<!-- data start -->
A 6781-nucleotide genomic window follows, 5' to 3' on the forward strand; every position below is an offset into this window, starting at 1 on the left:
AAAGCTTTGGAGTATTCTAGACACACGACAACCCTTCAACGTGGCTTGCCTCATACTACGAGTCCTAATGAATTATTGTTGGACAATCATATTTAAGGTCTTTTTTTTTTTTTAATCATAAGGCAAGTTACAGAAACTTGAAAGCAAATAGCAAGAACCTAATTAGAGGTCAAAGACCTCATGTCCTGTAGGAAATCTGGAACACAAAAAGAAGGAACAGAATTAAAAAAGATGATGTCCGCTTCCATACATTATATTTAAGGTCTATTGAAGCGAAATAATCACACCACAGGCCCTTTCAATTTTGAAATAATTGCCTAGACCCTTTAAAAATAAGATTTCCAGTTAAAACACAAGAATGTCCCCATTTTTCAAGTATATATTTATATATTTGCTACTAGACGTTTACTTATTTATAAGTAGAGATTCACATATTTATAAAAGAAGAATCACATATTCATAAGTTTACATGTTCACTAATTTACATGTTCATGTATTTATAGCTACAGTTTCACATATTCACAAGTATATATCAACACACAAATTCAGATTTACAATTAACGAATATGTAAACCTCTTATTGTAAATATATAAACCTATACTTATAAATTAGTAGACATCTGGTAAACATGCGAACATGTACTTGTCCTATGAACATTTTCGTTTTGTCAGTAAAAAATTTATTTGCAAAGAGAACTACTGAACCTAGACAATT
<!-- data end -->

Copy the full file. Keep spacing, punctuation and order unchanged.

A 6781-nucleotide genomic window follows, 5' to 3' on the forward strand; every position below is an offset into this window, starting at 1 on the left:
AAAGCTTTGGAGTATTCTAGACACACGACAACCCTTCAACGTGGCTTGCCTCATACTACGAGTCCTAATGAATTATTGTTGGACAATCATATTTAAGGTCTTTTTTTTTTTTTAATCATAAGGCAAGTTACAGAAACTTGAAAGCAAATAGCAAGAACCTAATTAGAGGTCAAAGACCTCATGTCCTGTAGGAAATCTGGAACACAAAAAGAAGGAACAGAATTAAAAAAGATGATGTCCGCTTCCATACATTATATTTAAGGTCTATTGAAGCGAAATAATCACACCACAGGCCCTTTCAATTTTGAAATAATTGCCTAGACCCTTTAAAAATAAGATTTCCAGTTAAAACACAAGAATGTCCCCATTTTTCAAGTATATATTTATATATTTGCTACTAGACGTTTACTTATTTATAAGTAGAGATTCACATATTTATAAAAGAAGAATCACATATTCATAAGTTTACATGTTCACTAATTTACATGTTCATGTATTTATAGCTACAGTTTCACATATTCACAAGTATATATCAACACACAAATTCAGATTTACAATTAACGAATATGTAAACCTCTTATTGTAAATATATAAACCTATACTTATAAATTAGTAGACATCTGGTAAACATGCGAACATGTACTTGTCCTATGAACATTTTCGTTTTGTCAGTAAAAAATTTATTTGCAAAGAGAACTACTGAACCTAGACAATT